The Reference scenario is based on the Current Policies scenarios published by the International Energy Agency (IEA) in World Energy Outlook 2011 (WEO 2011). It only takes existing international energy and environmental policies into account. Its assumptions include, for example, continuing progress in electricity and gas market reforms, the liberalisation of cross-border energy trade and recent policies designed to combat environmental pollution. The Reference scenario does not include additional policies to reduce greenhouse gas emissions. As the IEA’s projections only extend to 2035, they have been extended by extrapolating their key macroeconomic and energy indicators forward to 2050. This provides a baseline for comparison with the Energy [R]evolution scenarios.

The Energy [R]evolution scenario has a key target to reduce worldwide carbon dioxide emissions from energy use down to a level of below 4 Gigatonnes per year by 2050 in order to hold the increase in global temperature under +2°C. A second objective is the global phasing out of nuclear energy. The Energy [R]evolution scenarios published by Greenpeace in 2007, 2008 and 2010 included ‘basic’ and ‘advanced’ scenarios, the less ambitious target was for 10 Gigatonnes CO2 emissions per year by 2050. However, this 2012 revision only focuses on the more ambitious “advanced” Energy [R]evolution scenario first published in 2010.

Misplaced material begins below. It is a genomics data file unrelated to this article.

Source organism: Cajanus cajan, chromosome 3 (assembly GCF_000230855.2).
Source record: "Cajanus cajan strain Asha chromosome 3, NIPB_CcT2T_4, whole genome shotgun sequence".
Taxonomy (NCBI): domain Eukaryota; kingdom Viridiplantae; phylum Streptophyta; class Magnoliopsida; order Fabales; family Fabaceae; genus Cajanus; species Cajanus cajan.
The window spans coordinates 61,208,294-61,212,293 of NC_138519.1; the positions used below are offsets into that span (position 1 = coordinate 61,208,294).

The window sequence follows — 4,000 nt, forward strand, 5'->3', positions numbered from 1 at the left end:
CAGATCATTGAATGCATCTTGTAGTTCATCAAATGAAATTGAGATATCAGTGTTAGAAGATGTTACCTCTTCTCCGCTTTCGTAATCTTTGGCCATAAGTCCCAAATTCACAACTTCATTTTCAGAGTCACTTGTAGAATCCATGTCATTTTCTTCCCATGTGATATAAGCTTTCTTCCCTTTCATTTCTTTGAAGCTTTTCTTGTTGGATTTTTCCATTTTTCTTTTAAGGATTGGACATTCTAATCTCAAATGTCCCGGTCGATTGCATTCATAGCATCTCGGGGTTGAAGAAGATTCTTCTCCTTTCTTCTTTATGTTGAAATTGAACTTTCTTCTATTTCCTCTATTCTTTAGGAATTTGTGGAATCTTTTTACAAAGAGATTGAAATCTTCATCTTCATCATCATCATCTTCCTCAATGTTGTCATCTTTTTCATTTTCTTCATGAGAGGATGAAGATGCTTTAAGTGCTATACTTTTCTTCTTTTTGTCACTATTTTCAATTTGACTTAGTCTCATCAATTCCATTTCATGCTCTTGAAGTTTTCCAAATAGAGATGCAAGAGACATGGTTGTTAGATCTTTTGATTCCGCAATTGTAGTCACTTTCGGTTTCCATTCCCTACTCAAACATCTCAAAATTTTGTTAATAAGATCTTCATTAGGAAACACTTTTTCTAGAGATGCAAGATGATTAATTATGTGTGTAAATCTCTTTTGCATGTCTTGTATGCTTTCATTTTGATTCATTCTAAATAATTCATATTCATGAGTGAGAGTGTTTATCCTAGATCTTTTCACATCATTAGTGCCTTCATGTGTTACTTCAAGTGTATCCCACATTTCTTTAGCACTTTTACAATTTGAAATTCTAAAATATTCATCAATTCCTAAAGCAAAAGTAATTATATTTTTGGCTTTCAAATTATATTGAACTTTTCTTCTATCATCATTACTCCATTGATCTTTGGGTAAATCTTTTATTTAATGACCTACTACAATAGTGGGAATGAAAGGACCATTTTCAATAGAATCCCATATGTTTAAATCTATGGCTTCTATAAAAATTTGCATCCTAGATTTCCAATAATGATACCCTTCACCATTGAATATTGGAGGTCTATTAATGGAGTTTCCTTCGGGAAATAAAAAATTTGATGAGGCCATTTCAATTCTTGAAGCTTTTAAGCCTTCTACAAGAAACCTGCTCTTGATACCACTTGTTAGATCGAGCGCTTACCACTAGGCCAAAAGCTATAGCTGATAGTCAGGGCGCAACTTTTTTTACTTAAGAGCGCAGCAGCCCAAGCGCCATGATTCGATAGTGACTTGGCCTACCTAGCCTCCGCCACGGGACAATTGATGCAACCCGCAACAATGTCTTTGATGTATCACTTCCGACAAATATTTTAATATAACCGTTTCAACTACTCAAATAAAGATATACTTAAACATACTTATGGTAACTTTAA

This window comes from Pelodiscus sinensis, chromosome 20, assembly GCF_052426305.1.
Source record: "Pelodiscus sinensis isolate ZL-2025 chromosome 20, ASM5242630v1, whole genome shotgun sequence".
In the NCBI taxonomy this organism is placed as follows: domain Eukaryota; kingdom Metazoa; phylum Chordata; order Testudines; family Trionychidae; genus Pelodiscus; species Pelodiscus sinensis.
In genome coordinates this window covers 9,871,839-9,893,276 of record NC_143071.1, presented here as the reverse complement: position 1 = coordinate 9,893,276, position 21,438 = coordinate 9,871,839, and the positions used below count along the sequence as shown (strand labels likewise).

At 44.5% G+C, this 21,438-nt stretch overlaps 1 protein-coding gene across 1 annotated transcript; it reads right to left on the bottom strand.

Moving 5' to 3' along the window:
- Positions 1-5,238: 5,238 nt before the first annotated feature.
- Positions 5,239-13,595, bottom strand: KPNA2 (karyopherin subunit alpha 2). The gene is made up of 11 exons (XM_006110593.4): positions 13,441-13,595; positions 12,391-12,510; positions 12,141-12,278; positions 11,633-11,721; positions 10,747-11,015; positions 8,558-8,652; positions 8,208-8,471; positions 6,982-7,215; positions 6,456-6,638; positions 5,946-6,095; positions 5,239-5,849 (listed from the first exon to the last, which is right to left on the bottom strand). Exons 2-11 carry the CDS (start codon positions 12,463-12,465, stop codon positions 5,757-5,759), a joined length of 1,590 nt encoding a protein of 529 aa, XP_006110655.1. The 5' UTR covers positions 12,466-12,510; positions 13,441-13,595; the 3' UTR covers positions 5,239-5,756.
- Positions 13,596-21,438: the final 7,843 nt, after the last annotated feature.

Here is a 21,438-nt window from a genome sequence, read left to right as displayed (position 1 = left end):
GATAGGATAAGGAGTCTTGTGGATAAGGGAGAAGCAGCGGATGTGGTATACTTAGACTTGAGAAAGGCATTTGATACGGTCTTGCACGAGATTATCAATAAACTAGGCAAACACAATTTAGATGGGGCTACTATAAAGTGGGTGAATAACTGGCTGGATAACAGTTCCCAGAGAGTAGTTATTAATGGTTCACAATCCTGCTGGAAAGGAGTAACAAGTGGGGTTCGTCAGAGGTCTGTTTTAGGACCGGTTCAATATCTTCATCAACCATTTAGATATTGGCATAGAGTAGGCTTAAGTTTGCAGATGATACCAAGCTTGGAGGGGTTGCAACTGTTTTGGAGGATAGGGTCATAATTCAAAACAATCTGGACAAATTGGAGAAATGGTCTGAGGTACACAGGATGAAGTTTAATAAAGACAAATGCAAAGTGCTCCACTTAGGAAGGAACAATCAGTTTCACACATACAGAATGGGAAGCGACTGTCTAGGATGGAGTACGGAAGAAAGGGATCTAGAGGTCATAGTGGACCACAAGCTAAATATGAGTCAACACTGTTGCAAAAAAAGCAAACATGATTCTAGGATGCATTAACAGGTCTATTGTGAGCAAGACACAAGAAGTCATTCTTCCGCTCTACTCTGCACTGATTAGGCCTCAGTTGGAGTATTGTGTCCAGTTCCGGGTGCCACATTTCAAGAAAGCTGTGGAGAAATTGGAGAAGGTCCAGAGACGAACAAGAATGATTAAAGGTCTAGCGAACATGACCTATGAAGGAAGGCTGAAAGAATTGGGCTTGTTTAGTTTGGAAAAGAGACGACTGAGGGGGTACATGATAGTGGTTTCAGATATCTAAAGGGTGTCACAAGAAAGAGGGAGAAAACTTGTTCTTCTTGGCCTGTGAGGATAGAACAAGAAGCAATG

To achieve the target, the scenario includes significant efforts to fully exploit the large potential for energy efficiency using currently available best practice technology. At the same time, all cost-effective renewable energy sources are used for heat and electricity generation as well as the production of biofuels. The general framework parameters for population and GDP growth remain unchanged from the Reference scenario.